Dining Car
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Great Northern dining cars in 1957/58
by Bill Schroeder

In 1957 I was a college freshman. Another student at my central 
Minnesota college told me the year before he had a summer job as a cook 
in the dining cars of the Great Northern. I knew I wanted that job the 
coming summer. We made a trip to the St. Paul commissary where I was 
introduced to Mr. Kirby, head of the dining car division. As I recall 
he had a very pleasant manner. He said there might be summer work and 
I should call in. I was never again inside the office of Mr. Kirby.

On the first day of my hopeful employment I appeared before Mr. Dixon, 
the man responsible for the dining car crew rosters. I remember a large 
man behind a large wooden desk. As I stood before him he looked up at 
me briefly and said, "Nothing for you today Schroeder, give me a call in 
the morning." It took three buses each way and several hours to get 
from my Minneapolis home to the St. Paul commissary. In exchange for 
this I received one sentence said in about five seconds. 

I never did call him. Day in and day out, first thing in the morning 
I made my way to the commissary and Mr. Dixon. Over and over again, 
"Nothing for you today Schroeder, give me a call in the morning." 

I thought, "I am going to keep coming here and standing before him 
until he eventually gives me a run."

Finally my day came. My first run was Third Cook on the Red River. 
Johnny was the chef. Johnny was black which was unusual for the 

Eventually I was running as Fourth Cook on the Empire Builder. Most of 
the dining car crew stocked the car one day and the following morning 
the prepared dining car would be pulled from the commissary to St Paul 
Union station. When the eastbound Empire Builder arrived the incoming 
dining car would be switched out and our freshly stocked diner with its 
new crew switched in. The silver CB&Q engines pulled the Builder to 
Chicago. The fourth cook and one of the waiters joined the crew at 
Union Station. We left the train at Savannah, Illinois and had a 
layover of some hours before joining the westbound Builder from Chicago. 
Because of these changes I was always working with a different crew. 
While in Savannah I had plenty of time to walk around and the impression 
which stays with me is the town seemed to have an extraordinary number 
of beautiful women. 

We would be back in St. Paul that night, and then on to Seattle. Five 
days for a round trip and then five days off. 

The Second Cook made the apple pies. They were stored in a cabinet 
over the serving area. One afternoon, feeling a bit hungry, I helped 
myself to a slice. Beautiful. And then I had another. The next 
afternoon when I thought I would have a slice of nice apple pie I 
discovered the cabinet was locked. The second cook had discovered my 

Back in St. Paul at the end of the run, before doing anything else I 
went to the commissary and Mr. Dixon to get my next run. Sometimes I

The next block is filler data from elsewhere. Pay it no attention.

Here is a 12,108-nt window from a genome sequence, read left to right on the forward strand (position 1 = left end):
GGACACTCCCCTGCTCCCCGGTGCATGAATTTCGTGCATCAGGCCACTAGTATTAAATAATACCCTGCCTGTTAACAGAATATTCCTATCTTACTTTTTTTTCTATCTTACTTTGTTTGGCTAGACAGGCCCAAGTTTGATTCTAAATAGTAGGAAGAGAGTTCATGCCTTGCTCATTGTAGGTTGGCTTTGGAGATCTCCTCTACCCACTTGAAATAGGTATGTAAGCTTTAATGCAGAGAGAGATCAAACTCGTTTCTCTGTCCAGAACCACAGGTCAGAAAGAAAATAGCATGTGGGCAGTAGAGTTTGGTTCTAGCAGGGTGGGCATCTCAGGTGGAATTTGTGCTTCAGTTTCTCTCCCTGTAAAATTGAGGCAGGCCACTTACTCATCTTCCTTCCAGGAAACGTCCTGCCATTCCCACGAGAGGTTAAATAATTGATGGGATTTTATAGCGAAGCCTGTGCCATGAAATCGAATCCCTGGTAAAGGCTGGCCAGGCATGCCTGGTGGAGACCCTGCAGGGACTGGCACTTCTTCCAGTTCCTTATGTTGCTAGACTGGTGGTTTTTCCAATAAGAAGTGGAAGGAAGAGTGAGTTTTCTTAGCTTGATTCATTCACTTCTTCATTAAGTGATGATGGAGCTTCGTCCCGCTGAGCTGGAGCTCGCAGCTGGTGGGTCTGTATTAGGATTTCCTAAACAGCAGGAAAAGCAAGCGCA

stayed on the dining car as the switch engine pulled it from Union 
Station to the commissary. Later I realized I could have been fired 
for this. But I was never caught and I didn't think I was doing 
anything wrong. 

After reporting to Mr. Dixon and getting my next run I would take the 
buses back to Minneapolis, throw my bag in the house, walk to the nearby 
lake for a swim. I can still recall the wonderful sensation of cool 
lake water washing away five days accumulated grime. 

After a few runs I got to know the routine. When I got to the waiting 
dining car I would enter, put on my white coat and cap and start 
washing dishes - for the "Fourth Cook" was really a dish washer. At 
the beginning of one trip the chef came over to me, "Who are you?" I 
said I was Bill Schroeder, the Fourth Cook. 

"Yes, well introduce yourself when you get on this car, we don't know 
who you are, you could be anybody." I remember feeling both chastised 
and embarrassed. But I could see his point and decided to do better in 
the future. 

On my next run as soon as I entered the car I made my way to the chef -
a chef I had not met before. "Hi, I'm Bill Schroeder" 

"Ugh" That is all I got, just a grunt. He didn't look up from his 

"Ah..." (say it brightly and with enthusiasm), "I'm your Fourth Cook!"


Later someone told me this chef worked late, hated mornings and never 
spoke to anyone before noon. 

On learning I worked in the dining cars people sometimes ask if I 
learned to cook there. I didn't learn to cook anything. But I learned 
to be not afraid of food. Later in life that would become very 

My first summer was the one and only time I had a regular run. The 
next summer the Great Northern decided to not use fourth cooks so it 
was extremely difficult to get a run. I didn't try after that.

Looking back - even as a teenager, very wet behind the ears, even as a 
summer job - I worked on the Great Northern Empire Builder. A view this 
as one of life's privileges. 

The End.